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SXSW: Music Journalism Panel Illuminates Streaming’s Impact on Editorial Decisions

What constitutes music journalism these days? According to the South By Southwest panel titled “Why Music Journalism Matters in The Age of Streaming,” which took place in Austin on March 15, it’s a diverse mix of media including breakout-band-focused site Bandcamp, Genius, with its lyrics-driven editorial, the websites Pitchfork and Spin and the sole print publication represented, the Fader.

“Nothing is real,” quipped Spin editor-in-chief Puja Patel — flying a little close to the sun for some — when asked about alliances between the major labels and playlists on Spotify and Apple Music. That association can drive traffic on sites like Genius, whose news editor, Chris Mench, explained how a track appearing on a popular Spotify playlist always drives traffic to the song’s page on his site. “You can see in real-time what people are interested in,” said Mench. The discussion also segued to Spotify’s internal playlists, like Rap Caviar, which are curated by actual experts, making the job of new-artist discovery more challenging.

For a site like Bandcamp, though, the audience dictates which new artists the site chooses to profile. “We’re catching people on the way up,” said Senior Editor Marcus Moore. “If whatever we do helps them in the long run — I’m good.”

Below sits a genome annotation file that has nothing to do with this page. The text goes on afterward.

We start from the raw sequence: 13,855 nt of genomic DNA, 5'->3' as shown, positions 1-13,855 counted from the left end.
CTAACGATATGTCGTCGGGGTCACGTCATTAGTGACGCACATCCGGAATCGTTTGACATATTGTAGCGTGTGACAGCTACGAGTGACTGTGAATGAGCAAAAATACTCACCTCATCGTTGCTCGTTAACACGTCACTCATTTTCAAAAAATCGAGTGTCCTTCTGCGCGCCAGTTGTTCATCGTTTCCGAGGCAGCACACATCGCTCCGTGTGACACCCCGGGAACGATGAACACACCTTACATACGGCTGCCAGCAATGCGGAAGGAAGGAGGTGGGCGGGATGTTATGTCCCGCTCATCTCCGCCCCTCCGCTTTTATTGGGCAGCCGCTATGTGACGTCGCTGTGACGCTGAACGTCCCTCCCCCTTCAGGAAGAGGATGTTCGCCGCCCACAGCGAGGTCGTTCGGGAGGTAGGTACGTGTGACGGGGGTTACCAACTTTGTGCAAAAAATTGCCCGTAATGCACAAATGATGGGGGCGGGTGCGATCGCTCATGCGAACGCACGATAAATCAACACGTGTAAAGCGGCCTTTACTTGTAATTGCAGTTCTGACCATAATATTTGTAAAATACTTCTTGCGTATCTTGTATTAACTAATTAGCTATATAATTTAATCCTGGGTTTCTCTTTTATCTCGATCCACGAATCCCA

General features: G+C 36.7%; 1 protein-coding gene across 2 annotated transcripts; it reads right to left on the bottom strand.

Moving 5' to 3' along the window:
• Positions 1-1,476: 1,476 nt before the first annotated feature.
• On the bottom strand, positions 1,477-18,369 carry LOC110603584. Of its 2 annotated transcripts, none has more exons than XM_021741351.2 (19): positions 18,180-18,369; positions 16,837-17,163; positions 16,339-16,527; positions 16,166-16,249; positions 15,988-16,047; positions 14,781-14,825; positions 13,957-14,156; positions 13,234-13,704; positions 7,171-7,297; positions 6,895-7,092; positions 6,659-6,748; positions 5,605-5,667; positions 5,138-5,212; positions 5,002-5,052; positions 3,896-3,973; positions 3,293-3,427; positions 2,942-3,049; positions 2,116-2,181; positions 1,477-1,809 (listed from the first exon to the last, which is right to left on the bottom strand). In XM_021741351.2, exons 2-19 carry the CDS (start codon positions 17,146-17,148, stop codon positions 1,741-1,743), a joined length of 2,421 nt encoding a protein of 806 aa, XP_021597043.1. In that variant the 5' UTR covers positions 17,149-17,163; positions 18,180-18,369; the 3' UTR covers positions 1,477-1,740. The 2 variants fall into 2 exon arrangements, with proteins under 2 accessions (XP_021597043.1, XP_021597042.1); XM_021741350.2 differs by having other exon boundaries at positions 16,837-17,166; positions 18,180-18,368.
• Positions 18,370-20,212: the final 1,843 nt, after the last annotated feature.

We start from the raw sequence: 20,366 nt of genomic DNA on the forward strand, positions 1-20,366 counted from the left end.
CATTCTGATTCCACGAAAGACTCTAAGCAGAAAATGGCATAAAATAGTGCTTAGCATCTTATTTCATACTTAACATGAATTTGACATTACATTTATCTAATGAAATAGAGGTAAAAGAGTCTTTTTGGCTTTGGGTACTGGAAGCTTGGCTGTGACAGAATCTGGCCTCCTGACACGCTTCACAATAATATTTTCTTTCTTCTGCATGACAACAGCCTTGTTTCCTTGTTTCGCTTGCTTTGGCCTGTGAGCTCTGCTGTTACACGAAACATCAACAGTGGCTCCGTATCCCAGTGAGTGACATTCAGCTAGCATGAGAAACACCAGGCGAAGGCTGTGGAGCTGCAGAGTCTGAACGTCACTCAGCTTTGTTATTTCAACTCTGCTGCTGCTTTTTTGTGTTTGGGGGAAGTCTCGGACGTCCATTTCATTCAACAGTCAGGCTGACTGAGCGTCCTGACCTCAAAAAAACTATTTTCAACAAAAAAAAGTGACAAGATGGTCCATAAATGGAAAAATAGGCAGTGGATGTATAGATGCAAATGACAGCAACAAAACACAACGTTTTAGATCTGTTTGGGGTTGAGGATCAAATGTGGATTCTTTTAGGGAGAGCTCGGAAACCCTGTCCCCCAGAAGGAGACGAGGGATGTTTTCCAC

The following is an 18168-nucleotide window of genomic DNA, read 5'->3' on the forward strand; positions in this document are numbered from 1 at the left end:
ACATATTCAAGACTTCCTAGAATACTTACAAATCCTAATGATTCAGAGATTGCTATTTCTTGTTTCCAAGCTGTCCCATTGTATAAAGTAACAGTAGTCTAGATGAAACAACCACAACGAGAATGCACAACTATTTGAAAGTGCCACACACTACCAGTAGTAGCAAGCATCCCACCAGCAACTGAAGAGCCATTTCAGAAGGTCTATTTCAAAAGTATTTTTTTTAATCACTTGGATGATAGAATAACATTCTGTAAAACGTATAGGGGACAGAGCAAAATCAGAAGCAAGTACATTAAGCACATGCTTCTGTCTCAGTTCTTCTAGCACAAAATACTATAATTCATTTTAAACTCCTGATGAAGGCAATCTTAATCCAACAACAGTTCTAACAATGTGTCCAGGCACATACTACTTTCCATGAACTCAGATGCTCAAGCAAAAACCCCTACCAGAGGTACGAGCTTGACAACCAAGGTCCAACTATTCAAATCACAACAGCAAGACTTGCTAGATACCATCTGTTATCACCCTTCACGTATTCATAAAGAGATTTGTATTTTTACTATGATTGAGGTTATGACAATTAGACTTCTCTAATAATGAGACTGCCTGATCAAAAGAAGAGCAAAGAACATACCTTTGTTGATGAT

Relatedly, there were also concessions that the old-school idea of a music journalist being the voice of quality control was dead, or at least has changed. “Critics matter less and developing your own brand matters more,” said Patel, to the half-full room, continuing her thought by conceding that Spin actively seeks out what its audience is most interested in. The panel later addressed the concern that negative reviews can affect a relationship with an artist, although all of the panelists said that that never plays a part in editorial coverage. “We have had [interview] cancellations,” said Mench.

But perhaps the most moving and direct part of the panel came during the Q&A, when Moore and Patel were asked to discuss their experience being people of color and, in Patel’s case, a women in a field that has notorious been difficult to break into. “Don’t let them box you in, because they will,” said Moore, who pointed out the very obvious fact that just because he covers hip-hop doesn’t also mean he couldn’t cover a folk or metal artist.

As for Patel, her response was direct — and poignant: “It’s a miracle,” she said, in clear words of encouragement “that a woman of color is the editor of Spin.”

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